This past weekend was the fiftieth anniversary of the Hilly Hundred, the longest running bicycle event of its kind. Bicyclists from all over converge on Bloomington, Indiana for the opportunity of back-to-back fifty mile rides through the hilly, forested terrain of southern Indiana. It was my third participation, the first about twenty years ago and then last year.
The event isn't as popular as it once was, but it still attracts a couple thousands ardent cyclists. Over the years, and even from last year to this, the profile of the riders has changed damatically from cyclists of all levels of commitment to mostly the most committed. In years past there would be a significant number of not so devoted or well-conditioned cyclists pushing their less than optimum bikes up the hills. This year hardly a soul couldn't make it up the hills, many of double digit grades. Most flew up them hardly needing to shift. Close to 99 per cent of those riding were on high-end bikes. Nearly every rider was using clip-in pedals. Lycra was universal. I was among the one per centers on a bike with a rack and fenders and kick stand an unLycraed. At the rest stops most of the bikes were laying in the grass if there wasn't a tree to lean them against.
This was not a parade, as it once was, of a wide array of bikes with character ridden by people of all sizes and shapes expressing their personality with their garb and adornments. Now it was clones of the svelte and fit in Lycra, hardly a casual rider among them. It had evolved into an elitist gathering of the hard corps on higher-end bikes, maybe thanks to the $90 entry fee entitling one to some food and drink. If one could pass on the food, as I did, one could ride along without charge. There was little out-of-the-ordinary self-expression even among the jerseys, just bland club or local jerseys, that invited no comment. I did have to talk to a guy wearing a Cubs cycling jersey. It had no number on it. If he'd had that option, he'd have gotten one with a 17 for Anthony Rizzo, his favorite player. He didn't have a W flag on his bike, but he did have one on his car. I would have asked the rider with a Pelotonia jersey its significance, but he rode by too fast. I would have chased after him, but I was riding with a friend who was one of the rare cyclists on a bike weighing more than twenty pounds and not wearing cycling shoes, and I didn't care to leave her behind.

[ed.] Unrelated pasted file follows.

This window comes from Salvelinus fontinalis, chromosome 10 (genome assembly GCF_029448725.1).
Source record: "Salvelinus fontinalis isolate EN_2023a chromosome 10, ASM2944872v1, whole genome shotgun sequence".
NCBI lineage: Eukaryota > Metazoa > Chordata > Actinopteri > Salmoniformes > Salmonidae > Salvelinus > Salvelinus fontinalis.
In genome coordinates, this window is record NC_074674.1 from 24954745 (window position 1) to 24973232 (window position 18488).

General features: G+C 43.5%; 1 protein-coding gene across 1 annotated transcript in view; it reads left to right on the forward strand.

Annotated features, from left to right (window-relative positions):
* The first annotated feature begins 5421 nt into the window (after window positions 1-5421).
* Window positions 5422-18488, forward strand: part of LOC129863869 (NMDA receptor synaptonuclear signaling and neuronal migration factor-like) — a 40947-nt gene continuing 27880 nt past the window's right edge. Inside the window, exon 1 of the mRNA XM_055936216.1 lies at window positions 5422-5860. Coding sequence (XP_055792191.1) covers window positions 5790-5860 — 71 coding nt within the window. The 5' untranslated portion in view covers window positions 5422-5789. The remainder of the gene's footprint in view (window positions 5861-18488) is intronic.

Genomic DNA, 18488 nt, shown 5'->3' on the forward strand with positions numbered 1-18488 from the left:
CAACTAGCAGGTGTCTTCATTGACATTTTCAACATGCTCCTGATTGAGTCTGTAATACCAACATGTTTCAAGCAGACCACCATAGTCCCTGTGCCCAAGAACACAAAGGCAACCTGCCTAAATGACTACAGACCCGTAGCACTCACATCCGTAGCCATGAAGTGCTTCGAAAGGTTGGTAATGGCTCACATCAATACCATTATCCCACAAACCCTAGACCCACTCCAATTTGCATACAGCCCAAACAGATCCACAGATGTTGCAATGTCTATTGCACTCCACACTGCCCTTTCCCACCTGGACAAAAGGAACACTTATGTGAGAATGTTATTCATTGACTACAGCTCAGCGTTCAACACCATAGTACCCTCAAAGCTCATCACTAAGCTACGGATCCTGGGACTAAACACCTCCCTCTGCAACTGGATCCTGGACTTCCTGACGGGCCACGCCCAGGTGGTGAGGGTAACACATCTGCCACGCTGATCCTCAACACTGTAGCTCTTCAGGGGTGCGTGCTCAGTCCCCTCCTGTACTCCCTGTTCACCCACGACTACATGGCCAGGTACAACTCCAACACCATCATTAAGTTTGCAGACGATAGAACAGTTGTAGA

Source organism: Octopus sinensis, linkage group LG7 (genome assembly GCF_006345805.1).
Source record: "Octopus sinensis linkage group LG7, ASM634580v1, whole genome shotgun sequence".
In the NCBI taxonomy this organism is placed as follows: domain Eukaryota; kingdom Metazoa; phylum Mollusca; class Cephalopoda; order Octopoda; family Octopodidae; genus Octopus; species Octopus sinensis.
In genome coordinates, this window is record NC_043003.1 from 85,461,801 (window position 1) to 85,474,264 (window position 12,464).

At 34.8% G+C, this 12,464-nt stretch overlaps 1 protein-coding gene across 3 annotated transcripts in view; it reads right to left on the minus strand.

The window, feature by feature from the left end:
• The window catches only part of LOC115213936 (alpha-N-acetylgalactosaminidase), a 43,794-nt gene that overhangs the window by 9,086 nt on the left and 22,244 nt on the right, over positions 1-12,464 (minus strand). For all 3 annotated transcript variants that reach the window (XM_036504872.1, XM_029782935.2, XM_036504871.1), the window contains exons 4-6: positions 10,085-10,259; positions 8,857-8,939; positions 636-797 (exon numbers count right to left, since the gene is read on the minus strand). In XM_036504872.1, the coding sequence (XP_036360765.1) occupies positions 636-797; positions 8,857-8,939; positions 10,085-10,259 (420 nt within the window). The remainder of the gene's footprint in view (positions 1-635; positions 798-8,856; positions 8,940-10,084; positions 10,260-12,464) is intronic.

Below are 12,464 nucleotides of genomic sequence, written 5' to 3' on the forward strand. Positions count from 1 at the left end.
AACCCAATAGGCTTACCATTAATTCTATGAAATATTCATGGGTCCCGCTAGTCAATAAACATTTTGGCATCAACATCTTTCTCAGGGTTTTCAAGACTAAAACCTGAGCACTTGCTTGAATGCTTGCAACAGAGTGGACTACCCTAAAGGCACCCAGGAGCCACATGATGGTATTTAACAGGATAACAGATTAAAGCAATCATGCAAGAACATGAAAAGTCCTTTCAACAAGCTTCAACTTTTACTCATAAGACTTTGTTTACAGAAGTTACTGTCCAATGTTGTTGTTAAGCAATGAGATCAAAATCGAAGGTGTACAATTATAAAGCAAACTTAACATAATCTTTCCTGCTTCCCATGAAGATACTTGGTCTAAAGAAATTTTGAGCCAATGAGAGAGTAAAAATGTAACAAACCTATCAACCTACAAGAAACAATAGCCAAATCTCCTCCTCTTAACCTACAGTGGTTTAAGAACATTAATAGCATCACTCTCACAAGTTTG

In year's past I've ridden with Dwight, but he was attending a Heartwood conference devoted to forest issues. My other cycling friend in Bloomington, Jeff, was also unavailable for the ride, but I at least got to enjoy a lunch with him and a handful of his cycling cohearts at the magnificent kitchen complex that he established two years ago and rents out to local food vendors and uses to prepare food for his pizza restaurants. Jeff had somehow managed to get time away from his many business ventures to bike Mynamawr with Dwight this winter and then RAGBRAI. We had much to share. Jeff was able to convey his pizza expertise to a restauranteur in Mynamawr who had been struggling to get his dough just right. He dazzled his tastebuds so much biking across Iowa that he managed to gain six pounds.
I still had a cycling companion for the Hundred, Dwight's girl friend Susan. At less than one hundred pounds, she has a good weight to power ratio and scampered up the hills even on her comparative tank of a bike. She had plenty of pep, but most of those on the ride, who were on bikes that cost as much as the cars of many of the clients she serves as a social worker, flew by us. It allowed us to survey the steady stream of our fellow riders as they bombarded us with a chorus of "on your left" and an occssional "car back" or "car up." There were few cars other than the occssional vehicle patroling the course. At intersections where there might be traffic, a police officer was stationed. The course was adequately marked with small yellow arrows and occssional warnings of "nuts," also written in yellow, where a walnut tree could be shedding its golf ball-sized product. They'd mostly been cleared from the road, but there was the ever present danger of another falling.